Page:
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The Policy Impact of the Committee Assignment Process in the House
Timothy E. Cook
The Journal of Politics
Vol. 45, No. 4 (Nov., 1983), pp. 1027-1036
Published by: The University of Chicago Press on behalf of the Southern Political Science Association
Stable URL: http://www.jstor.org/stable/2130424
Page Count: 10
You can always find the topics here!Topics: Committees, Congressional committees, Liberalism, Conservatism, United States House of Representatives, Voting, Politicians, Congressional voting
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Although it is well established that committee assignments in the House are distributed by routine processes of accommodating members' requests, less attention has been given to the question of whether the policy results of the procedure are routine and unbiased. An analysis of contests among Democratic applicants for committees from 1961 to 1975 shows that it is rare for either more liberal or more conservative competitors to prevail consistently for seats on semiexclusive committees. Instead, the impact of the assignment process itself on the ideological composition of committees seldom differs from the results obtainable from a series of coin tosses. Change or inertia in the policy orientations of committees is then primarily due to change (or lack thereof) in the willingness of members to request assignments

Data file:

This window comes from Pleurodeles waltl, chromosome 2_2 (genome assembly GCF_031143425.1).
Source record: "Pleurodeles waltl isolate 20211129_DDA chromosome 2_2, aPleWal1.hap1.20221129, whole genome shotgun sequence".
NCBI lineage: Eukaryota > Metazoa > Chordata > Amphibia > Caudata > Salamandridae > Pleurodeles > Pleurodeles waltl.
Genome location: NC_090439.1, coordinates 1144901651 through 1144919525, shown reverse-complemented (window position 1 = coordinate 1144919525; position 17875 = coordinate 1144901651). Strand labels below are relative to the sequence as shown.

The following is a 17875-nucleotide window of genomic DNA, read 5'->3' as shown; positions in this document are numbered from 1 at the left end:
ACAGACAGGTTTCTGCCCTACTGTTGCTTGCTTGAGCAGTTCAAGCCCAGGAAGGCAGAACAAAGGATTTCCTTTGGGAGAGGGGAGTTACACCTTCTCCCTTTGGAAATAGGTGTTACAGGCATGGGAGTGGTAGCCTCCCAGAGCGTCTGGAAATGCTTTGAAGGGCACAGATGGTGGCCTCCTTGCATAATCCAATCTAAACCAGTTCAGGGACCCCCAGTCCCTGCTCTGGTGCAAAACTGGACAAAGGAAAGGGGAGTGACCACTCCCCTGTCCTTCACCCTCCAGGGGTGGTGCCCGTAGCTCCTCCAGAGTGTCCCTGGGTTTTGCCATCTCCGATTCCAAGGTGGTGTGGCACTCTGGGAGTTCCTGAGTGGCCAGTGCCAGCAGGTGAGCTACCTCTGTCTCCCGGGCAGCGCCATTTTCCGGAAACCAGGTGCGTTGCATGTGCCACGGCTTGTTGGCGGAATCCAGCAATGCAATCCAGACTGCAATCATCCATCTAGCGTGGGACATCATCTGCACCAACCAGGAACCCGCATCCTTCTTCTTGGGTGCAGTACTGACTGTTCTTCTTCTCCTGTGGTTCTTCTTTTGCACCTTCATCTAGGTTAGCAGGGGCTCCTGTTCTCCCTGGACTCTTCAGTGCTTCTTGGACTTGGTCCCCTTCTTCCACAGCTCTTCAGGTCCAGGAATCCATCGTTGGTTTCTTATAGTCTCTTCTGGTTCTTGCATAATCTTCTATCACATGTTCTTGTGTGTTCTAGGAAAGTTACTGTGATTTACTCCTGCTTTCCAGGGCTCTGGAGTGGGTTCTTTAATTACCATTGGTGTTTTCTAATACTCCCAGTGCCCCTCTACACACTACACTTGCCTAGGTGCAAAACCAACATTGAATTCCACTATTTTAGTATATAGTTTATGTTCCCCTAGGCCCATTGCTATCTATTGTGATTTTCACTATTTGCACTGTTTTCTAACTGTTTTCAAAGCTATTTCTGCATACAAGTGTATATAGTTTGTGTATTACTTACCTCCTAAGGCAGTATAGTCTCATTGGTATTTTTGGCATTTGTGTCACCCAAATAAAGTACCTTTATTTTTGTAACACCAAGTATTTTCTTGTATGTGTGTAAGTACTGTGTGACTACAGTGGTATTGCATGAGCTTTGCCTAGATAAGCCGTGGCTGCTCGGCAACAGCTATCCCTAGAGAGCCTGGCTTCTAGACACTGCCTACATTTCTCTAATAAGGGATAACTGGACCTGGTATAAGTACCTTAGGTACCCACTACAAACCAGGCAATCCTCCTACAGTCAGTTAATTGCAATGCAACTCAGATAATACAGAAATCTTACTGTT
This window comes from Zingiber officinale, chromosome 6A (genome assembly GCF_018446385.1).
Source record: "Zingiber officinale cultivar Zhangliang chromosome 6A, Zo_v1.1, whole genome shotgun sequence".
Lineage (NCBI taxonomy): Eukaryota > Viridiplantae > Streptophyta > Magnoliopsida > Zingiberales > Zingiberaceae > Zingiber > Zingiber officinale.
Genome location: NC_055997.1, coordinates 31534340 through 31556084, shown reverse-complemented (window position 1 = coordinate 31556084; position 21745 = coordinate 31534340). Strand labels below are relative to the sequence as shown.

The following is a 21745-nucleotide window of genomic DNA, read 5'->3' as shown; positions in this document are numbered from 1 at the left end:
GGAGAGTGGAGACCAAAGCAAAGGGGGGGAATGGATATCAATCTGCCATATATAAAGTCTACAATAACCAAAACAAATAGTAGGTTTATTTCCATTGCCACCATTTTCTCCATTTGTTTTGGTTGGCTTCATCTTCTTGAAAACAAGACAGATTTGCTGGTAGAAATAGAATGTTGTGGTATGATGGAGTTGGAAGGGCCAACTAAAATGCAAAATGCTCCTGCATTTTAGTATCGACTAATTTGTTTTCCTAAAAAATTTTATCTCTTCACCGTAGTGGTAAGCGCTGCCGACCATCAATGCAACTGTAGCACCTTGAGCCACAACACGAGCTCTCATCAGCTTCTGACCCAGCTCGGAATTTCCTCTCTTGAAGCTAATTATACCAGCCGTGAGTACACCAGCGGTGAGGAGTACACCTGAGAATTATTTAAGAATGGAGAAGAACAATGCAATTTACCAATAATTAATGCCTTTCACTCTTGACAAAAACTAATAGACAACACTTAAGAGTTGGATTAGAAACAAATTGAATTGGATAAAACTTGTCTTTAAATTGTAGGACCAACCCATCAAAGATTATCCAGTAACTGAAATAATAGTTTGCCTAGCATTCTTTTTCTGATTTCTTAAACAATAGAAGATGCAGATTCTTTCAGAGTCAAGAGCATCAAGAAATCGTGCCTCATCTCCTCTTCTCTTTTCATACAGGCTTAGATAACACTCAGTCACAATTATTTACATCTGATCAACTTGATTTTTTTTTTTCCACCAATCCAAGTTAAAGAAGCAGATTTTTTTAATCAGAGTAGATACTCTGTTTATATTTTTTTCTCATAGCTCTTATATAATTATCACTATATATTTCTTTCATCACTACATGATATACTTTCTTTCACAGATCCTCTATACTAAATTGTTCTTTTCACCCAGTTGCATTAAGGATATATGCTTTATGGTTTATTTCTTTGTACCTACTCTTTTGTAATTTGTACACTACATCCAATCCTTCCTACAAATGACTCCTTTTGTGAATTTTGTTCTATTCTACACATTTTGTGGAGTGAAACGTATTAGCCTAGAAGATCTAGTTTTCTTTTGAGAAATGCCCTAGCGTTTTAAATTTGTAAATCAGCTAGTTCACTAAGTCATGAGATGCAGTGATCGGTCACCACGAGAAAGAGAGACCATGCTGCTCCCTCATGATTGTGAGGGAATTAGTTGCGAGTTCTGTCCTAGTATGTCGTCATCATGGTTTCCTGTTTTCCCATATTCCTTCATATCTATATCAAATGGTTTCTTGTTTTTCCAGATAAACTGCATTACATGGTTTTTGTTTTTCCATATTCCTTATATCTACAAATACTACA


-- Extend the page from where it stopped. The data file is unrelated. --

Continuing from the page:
The Journal of Politics © 1983 The University of Chicago Press